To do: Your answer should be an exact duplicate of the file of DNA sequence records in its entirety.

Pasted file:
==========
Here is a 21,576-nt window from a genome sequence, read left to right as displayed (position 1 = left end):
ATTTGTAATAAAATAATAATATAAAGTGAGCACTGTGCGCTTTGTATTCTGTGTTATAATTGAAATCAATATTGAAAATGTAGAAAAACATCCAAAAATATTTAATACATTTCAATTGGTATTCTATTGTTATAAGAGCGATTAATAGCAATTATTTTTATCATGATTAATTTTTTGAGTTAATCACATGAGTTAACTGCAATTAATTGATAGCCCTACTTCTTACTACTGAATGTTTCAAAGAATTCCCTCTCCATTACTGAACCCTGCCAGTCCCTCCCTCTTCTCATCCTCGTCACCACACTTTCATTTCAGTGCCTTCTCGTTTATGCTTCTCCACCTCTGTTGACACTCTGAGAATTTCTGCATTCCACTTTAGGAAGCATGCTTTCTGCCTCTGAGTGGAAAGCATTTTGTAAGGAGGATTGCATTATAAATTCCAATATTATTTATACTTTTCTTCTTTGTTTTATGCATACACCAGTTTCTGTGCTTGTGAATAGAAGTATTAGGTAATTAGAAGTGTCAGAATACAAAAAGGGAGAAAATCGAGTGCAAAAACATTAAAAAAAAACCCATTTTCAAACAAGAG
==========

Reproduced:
Here is a 21,576-nt window from a genome sequence, read left to right as displayed (position 1 = left end):
ATTTGTAATAAAATAATAATATAAAGTGAGCACTGTGCGCTTTGTATTCTGTGTTATAATTGAAATCAATATTGAAAATGTAGAAAAACATCCAAAAATATTTAATACATTTCAATTGGTATTCTATTGTTATAAGAGCGATTAATAGCAATTATTTTTATCATGATTAATTTTTTGAGTTAATCACATGAGTTAACTGCAATTAATTGATAGCCCTACTTCTTACTACTGAATGTTTCAAAGAATTCCCTCTCCATTACTGAACCCTGCCAGTCCCTCCCTCTTCTCATCCTCGTCACCACACTTTCATTTCAGTGCCTTCTCGTTTATGCTTCTCCACCTCTGTTGACACTCTGAGAATTTCTGCATTCCACTTTAGGAAGCATGCTTTCTGCCTCTGAGTGGAAAGCATTTTGTAAGGAGGATTGCATTATAAATTCCAATATTATTTATACTTTTCTTCTTTGTTTTATGCATACACCAGTTTCTGTGCTTGTGAATAGAAGTATTAGGTAATTAGAAGTGTCAGAATACAAAAAGGGAGAAAATCGAGTGCAAAAACATTAAAAAAAAACCCATTTTCAAACAAGAG